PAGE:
New Alliance to Generate Environmental Awareness Across Priority Hotspots

2/20/2003

"Pride Campaigns" Working to Save Species & Habitats

A multinational corps of community educators will soon begin reaching out to millions of people around the globe with a single mission: to promote local pride in the environment in some of the planet's most threatened ecosystems. The project, called Building a Global Constituency for Biodiversity Conservation, is based on a methodology that has already been successful in protecting endangered species, and creating new reserves and environmental legislation in more than 30 countries.

The project is the result of an alliance between the RARE Center for Tropical Conservation and Conservation International's International Communications Department. While RARE has successfully used "Pride Campaigns" for nearly two decades, the Critical Ecosystem Partnership Fund (CEPF) recently committed nearly $2 million to expand the initiative to include 13 sites within priority conservation areas, or "Hotspots," in China, Indonesia, the Philippines, Southern and West Africa and Central and South America.

"RARE is the institution of choice when it comes to demonstrated leadership in the conservation awareness business," said Jorgen Thomsen, executive director of CEPF. "With this grant - the largest we've ever issued - we will not only help to take RARE to a new level but significantly increase the number of new conservation leaders that result from RARE's awareness campaigns."

CEPF, a joint initiative of Conservation International, the Global Environment Facility, The John D. and Catherine T. MacArthur Foundation, the World Bank and the Japanese government, aims to invest at least $150 million in biodiversity hotspots — highly threatened regions where more than 60 percent of terrestrial species diversity is found on only 1.4 percent of the Earth's surface.

To prepare for this project, selected participants from environmentally strategic sites will travel to universities in England and Mexico to receive specialized training. After 10-weeks at UK's University of Kent at Canterbury or Mexico's University of Guadalajara , they will return to their communities to design and implement intensive 10 ½ month awareness campaigns with CEPF's financial support. These campaigns will be followed-up with an additional 14-month strategy to consolidate the gains through additional community outreach, environmental education, conservation marketing, and monitoring and evaluation programs.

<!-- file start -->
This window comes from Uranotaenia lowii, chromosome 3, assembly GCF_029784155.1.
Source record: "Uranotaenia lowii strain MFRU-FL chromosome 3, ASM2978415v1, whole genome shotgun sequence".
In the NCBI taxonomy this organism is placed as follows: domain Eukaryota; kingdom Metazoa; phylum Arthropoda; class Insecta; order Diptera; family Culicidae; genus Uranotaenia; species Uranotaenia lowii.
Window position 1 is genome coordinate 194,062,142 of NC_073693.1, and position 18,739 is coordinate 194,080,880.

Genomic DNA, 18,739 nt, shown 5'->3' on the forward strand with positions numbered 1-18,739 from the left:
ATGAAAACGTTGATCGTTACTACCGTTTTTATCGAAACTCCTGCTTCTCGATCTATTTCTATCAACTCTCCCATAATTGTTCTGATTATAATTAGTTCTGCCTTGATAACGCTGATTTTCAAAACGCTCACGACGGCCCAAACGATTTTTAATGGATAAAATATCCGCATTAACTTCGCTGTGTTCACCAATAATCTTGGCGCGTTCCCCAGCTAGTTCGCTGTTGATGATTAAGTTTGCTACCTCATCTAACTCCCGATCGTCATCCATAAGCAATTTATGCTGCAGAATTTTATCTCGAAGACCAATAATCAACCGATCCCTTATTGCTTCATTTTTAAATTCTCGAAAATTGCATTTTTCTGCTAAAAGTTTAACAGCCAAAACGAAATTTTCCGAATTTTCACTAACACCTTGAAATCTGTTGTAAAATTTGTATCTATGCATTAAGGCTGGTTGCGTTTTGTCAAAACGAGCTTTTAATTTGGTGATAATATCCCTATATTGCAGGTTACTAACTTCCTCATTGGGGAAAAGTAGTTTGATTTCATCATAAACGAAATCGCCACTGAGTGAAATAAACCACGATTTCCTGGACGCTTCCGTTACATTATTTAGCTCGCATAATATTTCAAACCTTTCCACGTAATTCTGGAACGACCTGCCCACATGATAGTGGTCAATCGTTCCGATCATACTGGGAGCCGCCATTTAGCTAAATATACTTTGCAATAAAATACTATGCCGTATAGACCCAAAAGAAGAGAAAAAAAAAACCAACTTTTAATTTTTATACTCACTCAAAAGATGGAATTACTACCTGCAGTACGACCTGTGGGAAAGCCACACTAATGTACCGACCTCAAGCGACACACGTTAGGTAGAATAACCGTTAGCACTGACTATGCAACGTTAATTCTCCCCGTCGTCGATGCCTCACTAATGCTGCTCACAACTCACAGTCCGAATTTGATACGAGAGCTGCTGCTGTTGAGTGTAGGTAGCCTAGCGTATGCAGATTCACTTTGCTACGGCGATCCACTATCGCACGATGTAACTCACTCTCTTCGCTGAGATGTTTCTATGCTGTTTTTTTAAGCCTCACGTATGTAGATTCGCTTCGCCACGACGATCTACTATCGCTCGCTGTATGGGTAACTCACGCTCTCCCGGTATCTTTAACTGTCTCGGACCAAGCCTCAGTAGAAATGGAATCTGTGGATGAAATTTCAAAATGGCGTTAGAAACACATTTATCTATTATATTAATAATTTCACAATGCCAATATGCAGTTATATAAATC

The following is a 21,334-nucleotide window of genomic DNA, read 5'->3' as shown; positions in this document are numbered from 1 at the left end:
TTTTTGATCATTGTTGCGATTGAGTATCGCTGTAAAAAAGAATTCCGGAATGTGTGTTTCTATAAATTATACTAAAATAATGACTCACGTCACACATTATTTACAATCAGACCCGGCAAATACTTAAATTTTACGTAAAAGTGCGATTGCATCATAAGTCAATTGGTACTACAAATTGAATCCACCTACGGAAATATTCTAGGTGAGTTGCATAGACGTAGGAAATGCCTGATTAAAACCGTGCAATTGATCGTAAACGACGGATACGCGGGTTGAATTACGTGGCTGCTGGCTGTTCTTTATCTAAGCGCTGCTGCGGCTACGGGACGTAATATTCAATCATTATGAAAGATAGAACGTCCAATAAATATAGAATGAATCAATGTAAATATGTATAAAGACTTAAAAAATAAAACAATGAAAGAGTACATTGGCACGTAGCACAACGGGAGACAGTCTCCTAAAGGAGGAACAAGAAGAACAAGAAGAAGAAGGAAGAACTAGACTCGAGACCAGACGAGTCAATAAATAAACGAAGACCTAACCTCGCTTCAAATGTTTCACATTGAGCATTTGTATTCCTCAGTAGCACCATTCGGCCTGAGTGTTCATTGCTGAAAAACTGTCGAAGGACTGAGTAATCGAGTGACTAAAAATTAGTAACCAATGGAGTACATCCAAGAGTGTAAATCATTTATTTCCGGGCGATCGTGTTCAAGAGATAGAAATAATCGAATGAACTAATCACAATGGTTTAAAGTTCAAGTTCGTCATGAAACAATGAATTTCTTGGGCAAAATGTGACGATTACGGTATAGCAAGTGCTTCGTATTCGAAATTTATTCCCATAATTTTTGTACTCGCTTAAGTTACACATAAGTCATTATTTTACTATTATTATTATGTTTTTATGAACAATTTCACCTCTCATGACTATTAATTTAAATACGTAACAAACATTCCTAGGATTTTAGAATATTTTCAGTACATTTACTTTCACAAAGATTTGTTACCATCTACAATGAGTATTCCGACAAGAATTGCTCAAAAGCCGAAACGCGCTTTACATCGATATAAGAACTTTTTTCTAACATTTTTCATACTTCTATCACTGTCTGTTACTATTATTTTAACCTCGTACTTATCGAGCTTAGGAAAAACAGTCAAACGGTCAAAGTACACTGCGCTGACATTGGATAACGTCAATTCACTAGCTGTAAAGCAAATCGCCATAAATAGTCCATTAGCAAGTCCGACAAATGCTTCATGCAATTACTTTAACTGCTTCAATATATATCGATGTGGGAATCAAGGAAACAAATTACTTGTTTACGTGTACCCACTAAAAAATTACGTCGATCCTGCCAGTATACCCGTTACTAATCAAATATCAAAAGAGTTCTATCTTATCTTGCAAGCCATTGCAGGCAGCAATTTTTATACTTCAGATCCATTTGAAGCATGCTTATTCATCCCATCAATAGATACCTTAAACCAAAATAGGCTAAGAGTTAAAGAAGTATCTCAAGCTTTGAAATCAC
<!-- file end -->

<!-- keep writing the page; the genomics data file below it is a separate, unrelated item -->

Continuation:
As part of the grant agreement, RARE will also launch 13 new campaigns in additional areas, matching the CEPF investment dollar-for-dollar.

In the past, RARE's strategy has been instrumental in generating concrete conservation results. New nature reserves have been created throughout the Caribbean, and the program — which focuses awareness efforts around a charismatic flagship species — has helped protect the St Lucia parrot, Grenada dove, hawksbill sea turtle, great green macaw, giant swallow-tail butterfly and resplendent quetzal, among others.

"Pride campaigns are effective because they can make an entire island, region, even nation excited about conservation, by helping people realize that their natural resources are worth protecting," said RARE Vice President Paul Butler who created the Pride Campaign concept in St. Lucia and is now based at the University of Kent. "Through this project, we will have the opportunity to scale up our program and more widely share our experience with local groups and environmental leaders dedicated to protecting biodiversity in some of the world’s most imperiled ecosystems."

In 1994, the newly created Palau Conservation Society (PCS) was trying to take a stand against the numerous threats jeopardizing 77,000 acres of unique tropical forest. But widespread public apathy and lack of political will on the Micronesian island were hampering their efforts.

With RARE training, PCS implemented a campaign to rally public support behind the endemic fruit dove, called the Biib, as a symbol of Palauan pride. The strategy worked and within seven years five protected areas were created thanks to PCS' advocacy.

"Conservation International's vast experience in regional, national and international campaigns will allow us to leverage the impact of this work," said Haroldo Castro, vice president of International Communications at Conservation International. "We are certain that partnerships with local media outlets and environmental journalists will help boost the impact of future campaigns and will guarantee concrete benefits for conservation."

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